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Who is a 'Child' in Family Provision Claims?

If you are a child of a deceased person you are automatically eligible to make a claim upon the estate.

If you are a child who has been adopted by a deceased person you are still legally their child. Adopted children are therefore equally eligible to claim on an estate as birth children.

However, an adopted child cannot claim on the estate of its birth parents because he or she ceases to be regarded in law as their legal child. 

If there is doubt surrounding the paternity of a child, simply obtaining a copy of the birth certificate is usually sufficient to absolve such doubt.

If paternity is still in question it is helpful to consider the assumptions about parentage outlined in Part 3 of the Status of Children Act 1996 (NSW). This Act shows the circumstances under which a court will presume a person is the mother or father of a child (unless there is evidence to prove the contrary).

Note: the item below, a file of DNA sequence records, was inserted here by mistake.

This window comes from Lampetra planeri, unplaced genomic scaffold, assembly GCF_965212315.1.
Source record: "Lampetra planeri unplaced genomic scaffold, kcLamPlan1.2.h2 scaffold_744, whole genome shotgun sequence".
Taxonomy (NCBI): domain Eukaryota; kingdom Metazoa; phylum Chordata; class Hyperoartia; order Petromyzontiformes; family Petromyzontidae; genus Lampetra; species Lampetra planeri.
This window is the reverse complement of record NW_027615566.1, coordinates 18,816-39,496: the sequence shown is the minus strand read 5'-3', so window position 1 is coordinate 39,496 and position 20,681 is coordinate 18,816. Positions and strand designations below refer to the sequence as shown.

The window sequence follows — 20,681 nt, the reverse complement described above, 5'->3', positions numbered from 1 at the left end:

For example:

  • A person is presumed to be a child's parent if the person's name is entered as the child's parent in the Births, Deaths and Marriages Register;
  • A child born to a woman during a marriage is presumed to be a child of the woman and her husband;
  • If a child is born to a woman within 44 weeks after her husband dies, the child is presumed to be the child of the woman and her deceased husband;
  • If a child is born to a woman within 44 weeks after a marriage is ended, the child is presumed to be a child of the woman and her former husband;
  • A child born to a woman is presumed to be a man's child if, at any time during the period beginning not earlier than 44 weeks and ending not less than 20 weeks before the birth, the man and the woman live together;
  • If a married woman conceives via a fertilisation procedure her husband is presumed to be the father whether or not he provided the sperm so long as he consented to the procedure;
  • If a married woman conceives via a fertilisation procedure she is presumed to be the mother of the child whether or not she provided the ovum used in the procedure;
  • If a female in a same sex relationship undergoes fertility treatment with her partner's consent that partner is presumed to be a parent of a child that results from the treatment. 

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